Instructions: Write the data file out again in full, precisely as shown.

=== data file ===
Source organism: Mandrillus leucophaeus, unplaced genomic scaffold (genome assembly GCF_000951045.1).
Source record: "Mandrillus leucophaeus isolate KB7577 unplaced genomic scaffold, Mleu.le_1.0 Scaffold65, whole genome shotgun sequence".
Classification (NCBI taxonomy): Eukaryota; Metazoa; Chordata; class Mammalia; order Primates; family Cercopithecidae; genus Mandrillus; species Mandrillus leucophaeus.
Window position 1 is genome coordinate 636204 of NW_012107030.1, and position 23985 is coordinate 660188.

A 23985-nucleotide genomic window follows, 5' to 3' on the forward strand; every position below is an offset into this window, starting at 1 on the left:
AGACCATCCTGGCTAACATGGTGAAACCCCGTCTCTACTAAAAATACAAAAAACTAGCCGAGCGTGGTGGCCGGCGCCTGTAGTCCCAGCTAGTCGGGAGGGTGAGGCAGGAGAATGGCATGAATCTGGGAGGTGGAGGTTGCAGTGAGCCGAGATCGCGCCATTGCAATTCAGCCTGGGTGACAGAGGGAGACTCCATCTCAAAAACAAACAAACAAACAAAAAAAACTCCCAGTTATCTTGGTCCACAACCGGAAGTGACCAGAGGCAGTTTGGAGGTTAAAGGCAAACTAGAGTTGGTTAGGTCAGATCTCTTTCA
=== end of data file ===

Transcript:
Source organism: Mandrillus leucophaeus, unplaced genomic scaffold (genome assembly GCF_000951045.1).
Source record: "Mandrillus leucophaeus isolate KB7577 unplaced genomic scaffold, Mleu.le_1.0 Scaffold65, whole genome shotgun sequence".
Classification (NCBI taxonomy): Eukaryota; Metazoa; Chordata; class Mammalia; order Primates; family Cercopithecidae; genus Mandrillus; species Mandrillus leucophaeus.
Window position 1 is genome coordinate 636204 of NW_012107030.1, and position 23985 is coordinate 660188.

A 23985-nucleotide genomic window follows, 5' to 3' on the forward strand; every position below is an offset into this window, starting at 1 on the left:
AGACCATCCTGGCTAACATGGTGAAACCCCGTCTCTACTAAAAATACAAAAAACTAGCCGAGCGTGGTGGCCGGCGCCTGTAGTCCCAGCTAGTCGGGAGGGTGAGGCAGGAGAATGGCATGAATCTGGGAGGTGGAGGTTGCAGTGAGCCGAGATCGCGCCATTGCAATTCAGCCTGGGTGACAGAGGGAGACTCCATCTCAAAAACAAACAAACAAACAAAAAAAACTCCCAGTTATCTTGGTCCACAACCGGAAGTGACCAGAGGCAGTTTGGAGGTTAAAGGCAAACTAGAGTTGGTTAGGTCAGATCTCTTTCA